Sunday, March 11, 2012

Happy New Year!!! (Again)

My calendar reads March, the third month of the year. With the first quarter of the year nearly gone, I'm already looking ahead to the half-way point, lining up my summer teaching load, evaluating progress in the year's goals, and crunching the numbers to see if the bank account can swing an above-ground swimming hole for lessons.

In my father's office, is another calendar, one that shows a year is now ending and another one ready to begin. This is the Jewish calendar, which sets the first month of the Jewish year in the middle of March-April.

Nissan . Nissan (in Hebrew)

For those who follow the Jewish calendar, the old year is winding to a close. Even for those Christians like me who are not Jewish, we are still grafted into the vine, adopted into Christ's family. As such, this "new year" is important for us, too.

And such a new year starts out with a bang!

The first month of the Jewish year began with the Festival of the Passover where on the fourteenth day, each family would kill a lamb and put its blood on the doorpost. As commanded in Leviticus, "The LORD’s Passover begins at twilight on the fourteenth day of the first month" (Lev. 23:5).

This part of Passover was then followed by the Feast of the Unleavened bread, starting on the fifteenth day of the month and lasting for seven days: "for seven days you must eat bread made without yeast" (Lev. 23:6). In Jewish households, all leaven had to be purged from the house, symbolizing the purging of sin.

Finally, the Passover season would end with the Feast of the Firstfruits, the day after Sabbath, wherein the priest would wave a sheaf offering as a promise of the harvest to come: "bring to the priest a sheaf of the first grain you harvest. He is to wave the sheaf before the LORD so it will be accepted on your behalf" (Lev. 23:10-11).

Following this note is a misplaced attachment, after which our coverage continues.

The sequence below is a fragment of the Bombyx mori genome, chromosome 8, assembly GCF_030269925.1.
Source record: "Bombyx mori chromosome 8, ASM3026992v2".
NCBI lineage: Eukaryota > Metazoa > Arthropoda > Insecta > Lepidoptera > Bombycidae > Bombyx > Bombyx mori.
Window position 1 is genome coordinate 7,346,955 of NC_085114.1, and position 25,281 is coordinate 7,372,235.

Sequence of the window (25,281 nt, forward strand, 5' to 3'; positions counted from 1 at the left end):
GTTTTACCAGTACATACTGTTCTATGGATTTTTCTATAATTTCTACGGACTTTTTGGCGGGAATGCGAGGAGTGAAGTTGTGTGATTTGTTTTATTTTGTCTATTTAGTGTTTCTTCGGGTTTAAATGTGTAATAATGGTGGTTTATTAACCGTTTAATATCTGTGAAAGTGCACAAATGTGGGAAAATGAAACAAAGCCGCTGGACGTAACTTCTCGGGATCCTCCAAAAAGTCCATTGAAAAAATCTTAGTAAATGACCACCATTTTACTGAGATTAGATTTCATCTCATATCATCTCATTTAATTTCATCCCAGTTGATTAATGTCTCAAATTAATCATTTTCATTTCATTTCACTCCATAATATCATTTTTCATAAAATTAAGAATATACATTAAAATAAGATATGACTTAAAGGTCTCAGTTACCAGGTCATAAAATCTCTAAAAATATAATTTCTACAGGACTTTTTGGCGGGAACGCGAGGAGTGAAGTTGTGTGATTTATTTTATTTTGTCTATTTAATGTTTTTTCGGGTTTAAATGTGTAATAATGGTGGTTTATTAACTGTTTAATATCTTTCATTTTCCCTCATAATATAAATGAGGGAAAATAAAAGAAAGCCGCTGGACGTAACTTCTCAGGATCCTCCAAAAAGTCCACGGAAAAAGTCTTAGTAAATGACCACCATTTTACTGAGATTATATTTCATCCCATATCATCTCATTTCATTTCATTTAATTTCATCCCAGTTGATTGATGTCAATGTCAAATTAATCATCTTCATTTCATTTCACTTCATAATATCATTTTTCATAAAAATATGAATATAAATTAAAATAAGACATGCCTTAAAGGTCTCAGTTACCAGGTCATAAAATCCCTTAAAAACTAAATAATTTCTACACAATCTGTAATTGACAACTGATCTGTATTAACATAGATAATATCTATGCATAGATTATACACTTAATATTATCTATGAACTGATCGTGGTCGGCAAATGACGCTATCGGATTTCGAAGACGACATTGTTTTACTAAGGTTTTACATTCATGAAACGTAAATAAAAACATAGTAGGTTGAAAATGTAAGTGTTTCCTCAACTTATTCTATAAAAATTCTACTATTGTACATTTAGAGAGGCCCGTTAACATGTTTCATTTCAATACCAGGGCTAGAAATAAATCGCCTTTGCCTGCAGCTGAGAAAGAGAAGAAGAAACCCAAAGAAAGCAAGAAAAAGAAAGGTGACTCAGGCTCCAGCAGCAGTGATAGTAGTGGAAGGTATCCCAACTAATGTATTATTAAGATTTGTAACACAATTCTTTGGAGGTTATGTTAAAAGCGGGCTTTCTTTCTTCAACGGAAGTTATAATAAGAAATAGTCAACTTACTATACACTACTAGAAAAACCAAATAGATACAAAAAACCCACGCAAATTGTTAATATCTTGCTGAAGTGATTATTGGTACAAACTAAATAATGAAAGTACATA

The very first Passover was celebrated in Exodus 12. Before that large group of Israelite slaves took one step towards the promised land, before they crossed on dry land through that wall of water at the Red Sea--they celebrated Passover.

Their new year, their new life symbolically began with that Passover, one where they were covered by the blood and purged of sin as they looked forward to the cross where Christ would play the part of the spotless lamb.

Generations later, the Jewish exiles returned home after 70 years in Babylon. Once there, they rebuilt the temple, dedicated it, and then came the start of another year and, you guessed it, another celebration of Passover:

"On the fourteenth day of the first month, the exiles celebrated the Passover. The priests and Levites had purified themselves and were all ceremonially clean. The Levites slaughtered the Passover lamb for all the exiles, for their relatives the priests and for themselves. So the Israelites who had returned from the exile ate it, together with all who had separated themselves from the unclean practices of their Gentile neighbors in order to seek the LORD, the God of Israel. For seven days they celebrated with joy the Festival of Unleavened Bread, because the LORD had filled them with joy by changing the attitude of the king of Assyria so that he assisted them in the work on the house of God, the God of Israel. " (Ez. 6:19-22)

This Passover was very similar to that very first celebration in Egypt. Those who once were slaves were now given their freedom. Those who were once far off had found their feet making desert tracks again to the Promised Land.

With that celebration of a new year, the Scripture above shows the people's attitude was one of joy. Their focus was on setting themselves apart from the world, on purity.

We're still about a month away from the Passover Festival (Jewish Year 5772: sunset April 6, 2012 - nightfall April 14, 2012). Yet, this side of the cross, how much more should we be excited about this coming of a new year?

When God became flesh and dwelt among us, He became our passover lamb, covering us with His blood and making us "unleavened" before being raised as the"the first fruits of those who are asleep" (1 Cor. 5:6, 15:20). With His death, He started not only the New Year, but also a New Age with a calendar now counting down to eternity.

As we prepare our hearts for our Lord's death and resurrection, our attitude looking forward and backward to Passover should be one of joy. Our focus should be on setting ourselves apart from the world, on becoming more pure.

1 comment:

  1. I love this. And when Passover overlaps Easter. It's so cool to learn about the "original" Jewish customs, their meanings and how they have evolved into the salvation we celebrate today! Thanks for sharing.